Kathy King Johnson Executive Director Cheboygan Area Arts Council
Tribute singers and tribute bands take on famous musicians as their inspiration and pay tribute to them through their music. You’ve heard them or heard of them at the Opera House, Johnny Cash, Glenn Miller and Tom Petty. We will soon be bringing Patsy Cline and Gordon Lightfoot. There is something about each tribute singer’s relationship with their individual muse that is complicated, passionate, reverent and sometimes just, well, a little crazy.
I just watched “Sweet Dreams,” a 1980s movie about Patsy Cline starring Jessica Lange and the youngest Ed Harris you’ve ever seen. Holy moly. It’s the lyingest, cheatingest, drinkingest, saddest heartbreak story ever. And I thought, “that’s country music.”
So when I interviewed Judy Harrision, the Patsy Cline tribute artist coming to the Opera House, I asked her why, why Patsy Cline? She said, “Patsy has this sad edge to her voice and she gets under your skin. I have the fever.”
Harrison has an amazing voice that fits the genre, and she can belt the songs with passion and emotion. Like Patsy, she has power tempered with emotion, reaching the ranges with that same “cry” in her voice that makes country what it is. “I was blessed with good lungs,” Harrison says, “and these songs speak to me.”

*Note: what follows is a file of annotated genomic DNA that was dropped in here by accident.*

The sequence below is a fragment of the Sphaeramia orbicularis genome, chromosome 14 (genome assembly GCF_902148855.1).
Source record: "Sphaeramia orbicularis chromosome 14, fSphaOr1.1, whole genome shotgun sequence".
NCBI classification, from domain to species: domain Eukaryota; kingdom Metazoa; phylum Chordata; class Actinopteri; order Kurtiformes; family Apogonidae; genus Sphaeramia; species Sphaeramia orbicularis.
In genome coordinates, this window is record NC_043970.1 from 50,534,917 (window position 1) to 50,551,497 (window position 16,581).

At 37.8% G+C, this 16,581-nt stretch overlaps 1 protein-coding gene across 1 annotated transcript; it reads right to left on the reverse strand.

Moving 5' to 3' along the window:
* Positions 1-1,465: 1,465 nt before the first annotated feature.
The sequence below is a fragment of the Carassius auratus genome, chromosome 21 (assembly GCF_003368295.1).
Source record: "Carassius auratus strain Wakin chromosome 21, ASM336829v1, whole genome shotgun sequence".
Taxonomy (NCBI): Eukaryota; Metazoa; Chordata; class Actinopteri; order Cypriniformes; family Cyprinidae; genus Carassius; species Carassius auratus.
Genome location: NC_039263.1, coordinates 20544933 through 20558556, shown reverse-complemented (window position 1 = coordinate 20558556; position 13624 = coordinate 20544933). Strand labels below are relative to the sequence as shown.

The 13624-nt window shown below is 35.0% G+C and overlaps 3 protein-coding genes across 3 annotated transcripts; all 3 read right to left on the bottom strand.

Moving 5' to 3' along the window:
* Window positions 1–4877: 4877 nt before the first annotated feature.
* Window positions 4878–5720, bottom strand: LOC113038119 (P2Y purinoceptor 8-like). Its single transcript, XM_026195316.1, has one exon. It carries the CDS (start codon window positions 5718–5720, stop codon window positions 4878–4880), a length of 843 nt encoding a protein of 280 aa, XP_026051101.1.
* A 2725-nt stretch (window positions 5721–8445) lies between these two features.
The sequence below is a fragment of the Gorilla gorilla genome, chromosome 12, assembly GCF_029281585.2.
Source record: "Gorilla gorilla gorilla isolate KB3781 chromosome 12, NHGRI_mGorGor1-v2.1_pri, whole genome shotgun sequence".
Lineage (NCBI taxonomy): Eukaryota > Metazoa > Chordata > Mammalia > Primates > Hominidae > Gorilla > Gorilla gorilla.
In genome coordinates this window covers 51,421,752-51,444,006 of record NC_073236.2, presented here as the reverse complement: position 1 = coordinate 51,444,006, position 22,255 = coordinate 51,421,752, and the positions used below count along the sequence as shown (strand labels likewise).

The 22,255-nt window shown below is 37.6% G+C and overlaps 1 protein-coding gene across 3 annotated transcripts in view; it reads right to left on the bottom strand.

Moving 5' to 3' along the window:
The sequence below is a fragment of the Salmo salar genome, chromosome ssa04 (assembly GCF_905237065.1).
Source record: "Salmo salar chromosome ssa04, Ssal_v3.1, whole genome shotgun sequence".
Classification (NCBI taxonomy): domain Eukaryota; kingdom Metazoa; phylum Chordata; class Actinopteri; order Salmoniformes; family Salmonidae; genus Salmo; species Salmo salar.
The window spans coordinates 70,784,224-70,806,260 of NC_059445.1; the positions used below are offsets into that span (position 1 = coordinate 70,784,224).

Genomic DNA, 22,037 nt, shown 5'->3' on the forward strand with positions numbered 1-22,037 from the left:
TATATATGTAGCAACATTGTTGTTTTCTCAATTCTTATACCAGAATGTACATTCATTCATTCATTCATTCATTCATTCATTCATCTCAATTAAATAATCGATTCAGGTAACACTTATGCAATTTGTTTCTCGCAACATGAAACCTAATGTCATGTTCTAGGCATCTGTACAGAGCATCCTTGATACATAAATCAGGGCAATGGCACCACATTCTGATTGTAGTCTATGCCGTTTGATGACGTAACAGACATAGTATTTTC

We know these classic country songs in our soul and we still hear them constantly. “You walk into a bar and you hear Patsy Cline,” Harrison says. “Her songs are in movies and commercials, on radio and TV.” Young people who might not know her name hear her songs and know them. Harrision loves it when audiences sing every word with her.
The message in her songs is the almost always the same, the universal mourning of a broken heart, loved and left, but still in love, deep feelings that bring smiles or tears. Patsy died tragically in 1963 when she was only 30 years old. Her songs outlive her, as true today as they were 56 years ago, spanning generations, classical, iconic, timeless.
Remembering Patsy Cline with Judy Harrison is Saturday Oct. 12 at 7:30. Tickets are on sale at the Opera House at 231-627-5841 or at www.theoperahouse.org